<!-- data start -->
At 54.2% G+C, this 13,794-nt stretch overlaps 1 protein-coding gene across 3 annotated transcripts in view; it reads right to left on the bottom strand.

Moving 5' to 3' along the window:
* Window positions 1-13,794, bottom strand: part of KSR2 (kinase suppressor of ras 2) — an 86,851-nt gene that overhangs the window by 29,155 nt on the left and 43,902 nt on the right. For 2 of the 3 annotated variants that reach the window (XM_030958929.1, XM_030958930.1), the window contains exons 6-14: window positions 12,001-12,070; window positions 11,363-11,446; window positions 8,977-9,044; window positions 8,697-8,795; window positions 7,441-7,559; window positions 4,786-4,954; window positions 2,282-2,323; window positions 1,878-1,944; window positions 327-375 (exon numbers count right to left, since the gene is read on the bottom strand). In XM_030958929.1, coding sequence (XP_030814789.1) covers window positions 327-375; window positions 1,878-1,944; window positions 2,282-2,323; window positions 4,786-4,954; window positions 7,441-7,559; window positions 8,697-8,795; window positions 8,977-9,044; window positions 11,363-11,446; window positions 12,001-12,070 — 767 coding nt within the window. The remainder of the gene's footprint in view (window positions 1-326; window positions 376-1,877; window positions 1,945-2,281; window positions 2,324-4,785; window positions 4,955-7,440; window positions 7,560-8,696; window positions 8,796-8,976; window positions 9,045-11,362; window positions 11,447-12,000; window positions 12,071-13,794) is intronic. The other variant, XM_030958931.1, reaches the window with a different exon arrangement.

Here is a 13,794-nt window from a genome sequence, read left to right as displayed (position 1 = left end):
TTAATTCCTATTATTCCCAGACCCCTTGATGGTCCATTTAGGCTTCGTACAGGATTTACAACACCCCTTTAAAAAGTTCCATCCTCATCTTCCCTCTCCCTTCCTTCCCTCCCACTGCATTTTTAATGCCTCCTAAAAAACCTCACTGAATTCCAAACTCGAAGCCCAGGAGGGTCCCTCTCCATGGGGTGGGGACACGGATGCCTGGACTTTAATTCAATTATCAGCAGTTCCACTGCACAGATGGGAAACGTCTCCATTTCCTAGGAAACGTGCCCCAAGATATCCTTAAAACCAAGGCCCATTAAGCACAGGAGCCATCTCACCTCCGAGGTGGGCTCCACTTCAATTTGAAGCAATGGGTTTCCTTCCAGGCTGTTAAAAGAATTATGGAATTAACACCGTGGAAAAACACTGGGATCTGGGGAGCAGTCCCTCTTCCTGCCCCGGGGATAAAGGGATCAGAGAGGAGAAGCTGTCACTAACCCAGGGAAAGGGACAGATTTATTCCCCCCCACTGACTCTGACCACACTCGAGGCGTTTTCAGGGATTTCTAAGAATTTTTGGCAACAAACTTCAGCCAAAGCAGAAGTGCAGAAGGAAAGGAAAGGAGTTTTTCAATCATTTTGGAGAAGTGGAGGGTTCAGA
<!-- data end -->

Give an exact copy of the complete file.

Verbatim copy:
At 54.2% G+C, this 13,794-nt stretch overlaps 1 protein-coding gene across 3 annotated transcripts in view; it reads right to left on the bottom strand.

Moving 5' to 3' along the window:
* Window positions 1-13,794, bottom strand: part of KSR2 (kinase suppressor of ras 2) — an 86,851-nt gene that overhangs the window by 29,155 nt on the left and 43,902 nt on the right. For 2 of the 3 annotated variants that reach the window (XM_030958929.1, XM_030958930.1), the window contains exons 6-14: window positions 12,001-12,070; window positions 11,363-11,446; window positions 8,977-9,044; window positions 8,697-8,795; window positions 7,441-7,559; window positions 4,786-4,954; window positions 2,282-2,323; window positions 1,878-1,944; window positions 327-375 (exon numbers count right to left, since the gene is read on the bottom strand). In XM_030958929.1, coding sequence (XP_030814789.1) covers window positions 327-375; window positions 1,878-1,944; window positions 2,282-2,323; window positions 4,786-4,954; window positions 7,441-7,559; window positions 8,697-8,795; window positions 8,977-9,044; window positions 11,363-11,446; window positions 12,001-12,070 — 767 coding nt within the window. The remainder of the gene's footprint in view (window positions 1-326; window positions 376-1,877; window positions 1,945-2,281; window positions 2,324-4,785; window positions 4,955-7,440; window positions 7,560-8,696; window positions 8,796-8,976; window positions 9,045-11,362; window positions 11,447-12,000; window positions 12,071-13,794) is intronic. The other variant, XM_030958931.1, reaches the window with a different exon arrangement.

Here is a 13,794-nt window from a genome sequence, read left to right as displayed (position 1 = left end):
TTAATTCCTATTATTCCCAGACCCCTTGATGGTCCATTTAGGCTTCGTACAGGATTTACAACACCCCTTTAAAAAGTTCCATCCTCATCTTCCCTCTCCCTTCCTTCCCTCCCACTGCATTTTTAATGCCTCCTAAAAAACCTCACTGAATTCCAAACTCGAAGCCCAGGAGGGTCCCTCTCCATGGGGTGGGGACACGGATGCCTGGACTTTAATTCAATTATCAGCAGTTCCACTGCACAGATGGGAAACGTCTCCATTTCCTAGGAAACGTGCCCCAAGATATCCTTAAAACCAAGGCCCATTAAGCACAGGAGCCATCTCACCTCCGAGGTGGGCTCCACTTCAATTTGAAGCAATGGGTTTCCTTCCAGGCTGTTAAAAGAATTATGGAATTAACACCGTGGAAAAACACTGGGATCTGGGGAGCAGTCCCTCTTCCTGCCCCGGGGATAAAGGGATCAGAGAGGAGAAGCTGTCACTAACCCAGGGAAAGGGACAGATTTATTCCCCCCCACTGACTCTGACCACACTCGAGGCGTTTTCAGGGATTTCTAAGAATTTTTGGCAACAAACTTCAGCCAAAGCAGAAGTGCAGAAGGAAAGGAAAGGAGTTTTTCAATCATTTTGGAGAAGTGGAGGGTTCAGA